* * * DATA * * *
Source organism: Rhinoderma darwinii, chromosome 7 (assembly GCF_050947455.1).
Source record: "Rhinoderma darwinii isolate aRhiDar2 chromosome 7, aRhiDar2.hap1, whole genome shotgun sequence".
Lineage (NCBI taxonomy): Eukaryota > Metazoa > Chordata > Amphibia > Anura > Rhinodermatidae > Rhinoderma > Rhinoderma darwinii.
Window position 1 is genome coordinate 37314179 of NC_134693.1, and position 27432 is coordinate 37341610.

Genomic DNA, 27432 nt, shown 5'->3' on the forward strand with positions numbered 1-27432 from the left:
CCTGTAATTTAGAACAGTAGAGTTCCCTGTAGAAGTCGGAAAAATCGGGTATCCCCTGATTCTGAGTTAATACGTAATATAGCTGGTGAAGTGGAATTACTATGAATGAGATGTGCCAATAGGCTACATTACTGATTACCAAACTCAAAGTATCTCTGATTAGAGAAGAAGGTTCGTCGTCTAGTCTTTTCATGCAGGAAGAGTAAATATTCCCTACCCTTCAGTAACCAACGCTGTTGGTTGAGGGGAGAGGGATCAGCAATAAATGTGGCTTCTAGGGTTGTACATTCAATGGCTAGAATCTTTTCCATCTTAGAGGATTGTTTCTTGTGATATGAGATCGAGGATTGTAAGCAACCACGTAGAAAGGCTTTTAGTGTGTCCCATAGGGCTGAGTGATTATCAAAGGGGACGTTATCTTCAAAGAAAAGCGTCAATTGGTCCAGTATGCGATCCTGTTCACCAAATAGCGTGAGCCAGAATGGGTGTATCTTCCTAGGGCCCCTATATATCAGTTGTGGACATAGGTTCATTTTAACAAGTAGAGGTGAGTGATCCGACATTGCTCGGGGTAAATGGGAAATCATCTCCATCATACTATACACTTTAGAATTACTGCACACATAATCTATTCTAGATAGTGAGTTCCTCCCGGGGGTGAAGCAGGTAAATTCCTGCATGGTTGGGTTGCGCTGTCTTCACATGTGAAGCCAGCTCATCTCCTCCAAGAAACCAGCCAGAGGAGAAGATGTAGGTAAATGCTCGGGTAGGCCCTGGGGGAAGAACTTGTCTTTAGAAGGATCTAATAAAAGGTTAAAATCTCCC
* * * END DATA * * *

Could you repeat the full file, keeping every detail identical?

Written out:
Source organism: Rhinoderma darwinii, chromosome 7 (assembly GCF_050947455.1).
Source record: "Rhinoderma darwinii isolate aRhiDar2 chromosome 7, aRhiDar2.hap1, whole genome shotgun sequence".
Lineage (NCBI taxonomy): Eukaryota > Metazoa > Chordata > Amphibia > Anura > Rhinodermatidae > Rhinoderma > Rhinoderma darwinii.
Window position 1 is genome coordinate 37314179 of NC_134693.1, and position 27432 is coordinate 37341610.

Genomic DNA, 27432 nt, shown 5'->3' on the forward strand with positions numbered 1-27432 from the left:
CCTGTAATTTAGAACAGTAGAGTTCCCTGTAGAAGTCGGAAAAATCGGGTATCCCCTGATTCTGAGTTAATACGTAATATAGCTGGTGAAGTGGAATTACTATGAATGAGATGTGCCAATAGGCTACATTACTGATTACCAAACTCAAAGTATCTCTGATTAGAGAAGAAGGTTCGTCGTCTAGTCTTTTCATGCAGGAAGAGTAAATATTCCCTACCCTTCAGTAACCAACGCTGTTGGTTGAGGGGAGAGGGATCAGCAATAAATGTGGCTTCTAGGGTTGTACATTCAATGGCTAGAATCTTTTCCATCTTAGAGGATTGTTTCTTGTGATATGAGATCGAGGATTGTAAGCAACCACGTAGAAAGGCTTTTAGTGTGTCCCATAGGGCTGAGTGATTATCAAAGGGGACGTTATCTTCAAAGAAAAGCGTCAATTGGTCCAGTATGCGATCCTGTTCACCAAATAGCGTGAGCCAGAATGGGTGTATCTTCCTAGGGCCCCTATATATCAGTTGTGGACATAGGTTCATTTTAACAAGTAGAGGTGAGTGATCCGACATTGCTCGGGGTAAATGGGAAATCATCTCCATCATACTATACACTTTAGAATTACTGCACACATAATCTATTCTAGATAGTGAGTTCCTCCCGGGGGTGAAGCAGGTAAATTCCTGCATGGTTGGGTTGCGCTGTCTTCACATGTGAAGCCAGCTCATCTCCTCCAAGAAACCAGCCAGAGGAGAAGATGTAGGTAAATGCTCGGGTAGGCCCTGGGGGAAGAACTTGTCTTTAGAAGGATCTAATAAAAGGTTAAAATCTCCC